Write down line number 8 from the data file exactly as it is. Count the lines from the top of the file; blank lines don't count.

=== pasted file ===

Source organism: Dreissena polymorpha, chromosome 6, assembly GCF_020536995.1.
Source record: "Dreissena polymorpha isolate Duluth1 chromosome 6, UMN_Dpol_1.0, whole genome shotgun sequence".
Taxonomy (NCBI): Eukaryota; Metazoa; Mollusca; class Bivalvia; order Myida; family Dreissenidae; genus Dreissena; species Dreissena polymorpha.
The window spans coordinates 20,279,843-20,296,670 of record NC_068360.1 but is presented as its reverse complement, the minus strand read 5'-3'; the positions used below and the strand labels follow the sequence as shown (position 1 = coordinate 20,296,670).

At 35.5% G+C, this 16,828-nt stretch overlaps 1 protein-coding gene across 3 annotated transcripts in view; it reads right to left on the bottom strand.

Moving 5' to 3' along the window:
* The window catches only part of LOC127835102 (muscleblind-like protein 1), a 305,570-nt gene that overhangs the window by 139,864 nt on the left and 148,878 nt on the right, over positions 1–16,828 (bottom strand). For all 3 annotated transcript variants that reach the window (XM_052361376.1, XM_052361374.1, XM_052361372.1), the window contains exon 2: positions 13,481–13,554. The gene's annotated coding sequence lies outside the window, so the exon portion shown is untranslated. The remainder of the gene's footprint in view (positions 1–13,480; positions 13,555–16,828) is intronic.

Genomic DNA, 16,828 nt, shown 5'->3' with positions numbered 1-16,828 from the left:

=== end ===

Genomic DNA, 16,828 nt, shown 5'->3' with positions numbered 1-16,828 from the left: